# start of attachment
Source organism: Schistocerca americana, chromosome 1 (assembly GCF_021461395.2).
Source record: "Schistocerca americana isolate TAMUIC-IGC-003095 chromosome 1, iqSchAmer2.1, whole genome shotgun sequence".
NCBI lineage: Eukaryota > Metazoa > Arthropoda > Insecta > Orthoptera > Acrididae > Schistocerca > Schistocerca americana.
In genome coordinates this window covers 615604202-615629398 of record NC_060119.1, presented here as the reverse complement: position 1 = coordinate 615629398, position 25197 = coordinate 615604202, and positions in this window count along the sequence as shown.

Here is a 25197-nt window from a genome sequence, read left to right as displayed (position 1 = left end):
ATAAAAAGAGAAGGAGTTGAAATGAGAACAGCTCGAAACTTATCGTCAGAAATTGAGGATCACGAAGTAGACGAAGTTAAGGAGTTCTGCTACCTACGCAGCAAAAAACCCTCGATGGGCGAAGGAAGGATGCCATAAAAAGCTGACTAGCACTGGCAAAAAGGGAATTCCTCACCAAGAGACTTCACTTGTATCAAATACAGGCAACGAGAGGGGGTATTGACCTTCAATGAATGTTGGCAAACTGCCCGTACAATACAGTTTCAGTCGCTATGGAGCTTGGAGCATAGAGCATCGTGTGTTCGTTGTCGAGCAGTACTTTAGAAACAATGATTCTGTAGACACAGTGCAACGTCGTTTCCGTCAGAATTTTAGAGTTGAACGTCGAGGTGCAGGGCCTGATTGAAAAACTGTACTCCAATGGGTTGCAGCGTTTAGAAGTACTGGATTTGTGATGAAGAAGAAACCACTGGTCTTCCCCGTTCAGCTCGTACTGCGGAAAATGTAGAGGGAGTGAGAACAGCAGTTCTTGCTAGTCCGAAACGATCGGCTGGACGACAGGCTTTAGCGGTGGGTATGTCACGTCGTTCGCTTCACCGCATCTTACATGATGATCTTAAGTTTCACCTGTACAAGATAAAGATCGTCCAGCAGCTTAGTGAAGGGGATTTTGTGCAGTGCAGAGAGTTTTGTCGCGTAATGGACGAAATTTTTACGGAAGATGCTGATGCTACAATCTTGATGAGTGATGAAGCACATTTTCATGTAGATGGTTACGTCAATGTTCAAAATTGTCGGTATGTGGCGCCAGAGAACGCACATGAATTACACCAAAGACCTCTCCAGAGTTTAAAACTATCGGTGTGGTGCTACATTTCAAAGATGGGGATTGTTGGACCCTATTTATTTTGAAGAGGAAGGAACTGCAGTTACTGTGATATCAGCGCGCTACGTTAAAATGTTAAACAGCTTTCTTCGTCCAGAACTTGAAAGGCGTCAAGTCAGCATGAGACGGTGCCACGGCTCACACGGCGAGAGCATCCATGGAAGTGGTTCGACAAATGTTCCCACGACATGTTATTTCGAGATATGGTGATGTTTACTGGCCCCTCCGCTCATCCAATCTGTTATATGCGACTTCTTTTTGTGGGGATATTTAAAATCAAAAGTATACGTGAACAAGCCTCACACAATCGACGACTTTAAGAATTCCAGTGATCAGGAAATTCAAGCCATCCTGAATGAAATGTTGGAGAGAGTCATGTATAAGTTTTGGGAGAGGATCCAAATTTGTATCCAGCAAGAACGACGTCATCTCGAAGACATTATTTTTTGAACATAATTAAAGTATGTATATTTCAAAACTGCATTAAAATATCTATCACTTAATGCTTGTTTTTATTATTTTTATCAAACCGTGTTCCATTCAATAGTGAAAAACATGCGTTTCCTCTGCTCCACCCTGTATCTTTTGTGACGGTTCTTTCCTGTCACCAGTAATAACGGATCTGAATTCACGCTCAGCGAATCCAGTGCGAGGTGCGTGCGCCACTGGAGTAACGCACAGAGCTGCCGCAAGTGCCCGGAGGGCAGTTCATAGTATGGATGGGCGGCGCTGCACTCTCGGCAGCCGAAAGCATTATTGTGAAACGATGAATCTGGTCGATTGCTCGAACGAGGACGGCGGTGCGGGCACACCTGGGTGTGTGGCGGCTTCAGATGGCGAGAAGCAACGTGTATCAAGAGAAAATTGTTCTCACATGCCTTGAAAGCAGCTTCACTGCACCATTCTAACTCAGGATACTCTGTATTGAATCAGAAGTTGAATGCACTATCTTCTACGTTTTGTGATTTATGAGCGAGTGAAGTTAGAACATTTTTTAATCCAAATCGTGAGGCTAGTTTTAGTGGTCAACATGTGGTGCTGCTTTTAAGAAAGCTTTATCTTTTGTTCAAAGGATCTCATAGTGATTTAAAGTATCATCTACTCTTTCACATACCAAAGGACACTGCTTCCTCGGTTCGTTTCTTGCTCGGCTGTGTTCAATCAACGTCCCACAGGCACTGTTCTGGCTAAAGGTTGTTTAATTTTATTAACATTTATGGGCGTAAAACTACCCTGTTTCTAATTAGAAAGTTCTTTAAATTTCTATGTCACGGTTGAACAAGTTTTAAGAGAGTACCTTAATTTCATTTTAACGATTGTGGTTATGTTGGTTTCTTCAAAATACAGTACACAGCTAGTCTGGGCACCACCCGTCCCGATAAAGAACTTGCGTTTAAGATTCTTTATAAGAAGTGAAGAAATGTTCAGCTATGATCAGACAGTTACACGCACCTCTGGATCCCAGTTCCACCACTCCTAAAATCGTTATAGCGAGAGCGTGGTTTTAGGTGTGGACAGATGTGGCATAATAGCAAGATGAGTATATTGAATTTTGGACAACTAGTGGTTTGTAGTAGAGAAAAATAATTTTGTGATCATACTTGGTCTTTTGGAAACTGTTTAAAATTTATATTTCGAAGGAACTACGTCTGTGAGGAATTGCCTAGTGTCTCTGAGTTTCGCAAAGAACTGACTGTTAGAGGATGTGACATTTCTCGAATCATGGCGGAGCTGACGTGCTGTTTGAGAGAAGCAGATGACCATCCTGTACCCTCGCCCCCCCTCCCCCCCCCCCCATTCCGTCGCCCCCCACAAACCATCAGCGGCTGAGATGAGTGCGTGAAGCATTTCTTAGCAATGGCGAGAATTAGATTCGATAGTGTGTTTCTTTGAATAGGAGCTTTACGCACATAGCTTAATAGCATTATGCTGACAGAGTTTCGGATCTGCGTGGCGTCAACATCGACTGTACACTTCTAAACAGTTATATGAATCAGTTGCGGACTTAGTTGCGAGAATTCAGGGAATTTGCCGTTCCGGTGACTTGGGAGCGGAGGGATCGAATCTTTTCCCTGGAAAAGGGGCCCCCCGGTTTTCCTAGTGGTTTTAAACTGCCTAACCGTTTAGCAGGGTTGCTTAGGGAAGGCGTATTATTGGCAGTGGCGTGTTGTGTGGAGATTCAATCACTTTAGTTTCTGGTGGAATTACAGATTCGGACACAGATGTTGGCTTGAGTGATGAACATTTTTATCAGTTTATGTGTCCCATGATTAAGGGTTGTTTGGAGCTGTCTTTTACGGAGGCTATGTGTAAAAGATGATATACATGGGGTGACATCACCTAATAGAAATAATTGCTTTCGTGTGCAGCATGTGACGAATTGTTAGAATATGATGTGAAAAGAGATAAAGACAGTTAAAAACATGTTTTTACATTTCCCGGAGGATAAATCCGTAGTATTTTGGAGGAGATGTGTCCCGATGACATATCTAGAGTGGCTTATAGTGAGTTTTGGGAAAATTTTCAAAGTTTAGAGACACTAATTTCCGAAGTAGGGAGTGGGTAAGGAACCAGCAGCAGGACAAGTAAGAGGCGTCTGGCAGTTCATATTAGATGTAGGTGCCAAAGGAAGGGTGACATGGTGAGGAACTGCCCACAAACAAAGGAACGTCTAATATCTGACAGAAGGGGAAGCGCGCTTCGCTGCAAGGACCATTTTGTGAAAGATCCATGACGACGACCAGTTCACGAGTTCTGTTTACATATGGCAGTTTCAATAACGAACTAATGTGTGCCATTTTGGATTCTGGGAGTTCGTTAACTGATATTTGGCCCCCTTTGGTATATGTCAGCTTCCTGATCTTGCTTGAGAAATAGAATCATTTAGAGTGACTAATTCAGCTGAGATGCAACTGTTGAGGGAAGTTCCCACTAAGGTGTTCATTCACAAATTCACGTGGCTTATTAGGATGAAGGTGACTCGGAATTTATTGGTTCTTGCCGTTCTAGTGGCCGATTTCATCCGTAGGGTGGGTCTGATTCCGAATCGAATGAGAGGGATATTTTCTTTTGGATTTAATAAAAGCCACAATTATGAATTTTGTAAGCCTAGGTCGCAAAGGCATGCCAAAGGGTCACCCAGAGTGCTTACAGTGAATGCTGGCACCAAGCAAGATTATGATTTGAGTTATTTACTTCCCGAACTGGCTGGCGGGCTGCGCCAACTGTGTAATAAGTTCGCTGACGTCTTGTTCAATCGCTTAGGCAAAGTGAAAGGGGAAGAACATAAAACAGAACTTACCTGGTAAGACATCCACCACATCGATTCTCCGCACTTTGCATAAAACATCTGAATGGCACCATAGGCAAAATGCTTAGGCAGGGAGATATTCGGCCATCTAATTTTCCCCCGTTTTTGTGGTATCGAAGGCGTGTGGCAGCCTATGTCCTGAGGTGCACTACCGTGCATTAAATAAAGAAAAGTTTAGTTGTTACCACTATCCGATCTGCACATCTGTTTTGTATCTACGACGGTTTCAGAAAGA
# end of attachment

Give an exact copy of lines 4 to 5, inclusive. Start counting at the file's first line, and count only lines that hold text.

In genome coordinates this window covers 615604202-615629398 of record NC_060119.1, presented here as the reverse complement: position 1 = coordinate 615629398, position 25197 = coordinate 615604202, and positions in this window count along the sequence as shown.

Here is a 25197-nt window from a genome sequence, read left to right as displayed (position 1 = left end):